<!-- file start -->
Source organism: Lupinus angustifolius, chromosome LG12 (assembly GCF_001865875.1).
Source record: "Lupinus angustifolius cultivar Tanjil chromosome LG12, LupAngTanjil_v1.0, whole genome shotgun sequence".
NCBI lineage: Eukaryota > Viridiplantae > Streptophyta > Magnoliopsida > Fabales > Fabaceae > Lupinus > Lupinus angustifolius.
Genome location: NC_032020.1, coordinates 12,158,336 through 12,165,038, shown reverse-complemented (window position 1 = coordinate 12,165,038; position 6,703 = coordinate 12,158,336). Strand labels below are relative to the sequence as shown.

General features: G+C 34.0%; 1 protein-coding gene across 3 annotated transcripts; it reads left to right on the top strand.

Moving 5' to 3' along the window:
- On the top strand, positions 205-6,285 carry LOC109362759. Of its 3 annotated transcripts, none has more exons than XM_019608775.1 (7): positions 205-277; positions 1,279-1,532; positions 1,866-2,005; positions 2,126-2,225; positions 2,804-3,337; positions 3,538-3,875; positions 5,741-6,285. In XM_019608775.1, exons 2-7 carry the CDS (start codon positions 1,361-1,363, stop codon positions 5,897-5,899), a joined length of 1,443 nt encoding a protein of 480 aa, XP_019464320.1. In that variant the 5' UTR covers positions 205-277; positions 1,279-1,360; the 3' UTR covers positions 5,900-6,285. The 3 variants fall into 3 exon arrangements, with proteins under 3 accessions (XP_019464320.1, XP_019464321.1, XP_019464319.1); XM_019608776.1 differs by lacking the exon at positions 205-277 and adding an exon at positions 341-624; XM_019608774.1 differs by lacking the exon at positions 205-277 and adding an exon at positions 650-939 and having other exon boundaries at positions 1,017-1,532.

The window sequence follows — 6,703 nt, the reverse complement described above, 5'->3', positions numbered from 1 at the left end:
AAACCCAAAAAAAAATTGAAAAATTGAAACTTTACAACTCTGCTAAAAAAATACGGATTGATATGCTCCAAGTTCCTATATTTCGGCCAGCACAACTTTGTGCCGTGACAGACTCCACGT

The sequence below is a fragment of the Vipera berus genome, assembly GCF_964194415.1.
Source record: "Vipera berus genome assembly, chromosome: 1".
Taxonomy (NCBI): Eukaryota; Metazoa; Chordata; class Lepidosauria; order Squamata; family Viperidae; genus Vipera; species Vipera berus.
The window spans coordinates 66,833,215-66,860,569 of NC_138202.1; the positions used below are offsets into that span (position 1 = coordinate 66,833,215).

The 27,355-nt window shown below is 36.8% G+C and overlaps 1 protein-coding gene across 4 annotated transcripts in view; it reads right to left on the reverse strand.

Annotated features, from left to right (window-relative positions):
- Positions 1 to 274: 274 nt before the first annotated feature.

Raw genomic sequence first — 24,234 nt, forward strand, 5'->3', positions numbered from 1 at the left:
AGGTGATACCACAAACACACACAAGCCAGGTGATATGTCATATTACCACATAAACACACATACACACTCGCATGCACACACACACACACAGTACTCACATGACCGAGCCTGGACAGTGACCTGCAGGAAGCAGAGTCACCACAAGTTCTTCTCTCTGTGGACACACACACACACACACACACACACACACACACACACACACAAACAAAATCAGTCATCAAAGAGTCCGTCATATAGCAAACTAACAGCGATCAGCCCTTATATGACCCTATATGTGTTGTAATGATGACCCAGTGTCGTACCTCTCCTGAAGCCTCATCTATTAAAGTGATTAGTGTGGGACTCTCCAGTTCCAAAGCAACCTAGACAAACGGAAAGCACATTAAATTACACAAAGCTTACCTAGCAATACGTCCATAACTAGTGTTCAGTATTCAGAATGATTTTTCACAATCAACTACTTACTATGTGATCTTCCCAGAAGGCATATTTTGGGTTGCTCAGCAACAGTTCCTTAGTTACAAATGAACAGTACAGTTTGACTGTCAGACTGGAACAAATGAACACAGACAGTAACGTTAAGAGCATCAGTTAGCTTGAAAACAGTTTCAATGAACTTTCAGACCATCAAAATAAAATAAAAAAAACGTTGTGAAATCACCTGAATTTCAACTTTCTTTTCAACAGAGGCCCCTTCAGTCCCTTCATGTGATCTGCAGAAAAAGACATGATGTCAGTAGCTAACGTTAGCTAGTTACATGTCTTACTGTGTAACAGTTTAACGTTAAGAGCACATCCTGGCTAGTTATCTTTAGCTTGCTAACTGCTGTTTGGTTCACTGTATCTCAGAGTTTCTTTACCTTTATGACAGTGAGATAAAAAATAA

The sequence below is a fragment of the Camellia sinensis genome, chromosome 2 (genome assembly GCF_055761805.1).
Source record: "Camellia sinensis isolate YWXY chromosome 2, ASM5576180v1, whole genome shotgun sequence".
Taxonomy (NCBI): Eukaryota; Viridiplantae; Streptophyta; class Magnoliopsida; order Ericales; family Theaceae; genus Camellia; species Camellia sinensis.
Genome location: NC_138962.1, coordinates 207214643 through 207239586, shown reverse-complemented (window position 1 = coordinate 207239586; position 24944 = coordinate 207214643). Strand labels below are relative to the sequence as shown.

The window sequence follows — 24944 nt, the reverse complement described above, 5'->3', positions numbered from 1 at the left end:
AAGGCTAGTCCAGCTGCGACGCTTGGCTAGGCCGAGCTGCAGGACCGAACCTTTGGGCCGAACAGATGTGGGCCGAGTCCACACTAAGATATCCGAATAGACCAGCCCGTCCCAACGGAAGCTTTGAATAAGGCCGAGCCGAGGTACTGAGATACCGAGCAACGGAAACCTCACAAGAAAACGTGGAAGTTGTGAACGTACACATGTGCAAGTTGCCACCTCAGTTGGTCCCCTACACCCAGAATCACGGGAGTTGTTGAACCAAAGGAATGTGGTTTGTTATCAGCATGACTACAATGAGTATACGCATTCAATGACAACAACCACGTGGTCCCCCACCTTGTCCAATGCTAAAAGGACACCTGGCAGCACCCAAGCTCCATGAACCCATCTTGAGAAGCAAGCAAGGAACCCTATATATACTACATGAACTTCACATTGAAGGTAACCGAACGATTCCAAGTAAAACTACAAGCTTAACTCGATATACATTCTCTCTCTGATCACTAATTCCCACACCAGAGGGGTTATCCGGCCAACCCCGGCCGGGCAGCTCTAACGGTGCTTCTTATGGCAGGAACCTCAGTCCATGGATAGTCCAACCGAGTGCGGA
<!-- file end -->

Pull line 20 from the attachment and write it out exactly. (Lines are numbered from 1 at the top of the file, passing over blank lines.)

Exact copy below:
Source record: "Camellia sinensis isolate YWXY chromosome 2, ASM5576180v1, whole genome shotgun sequence".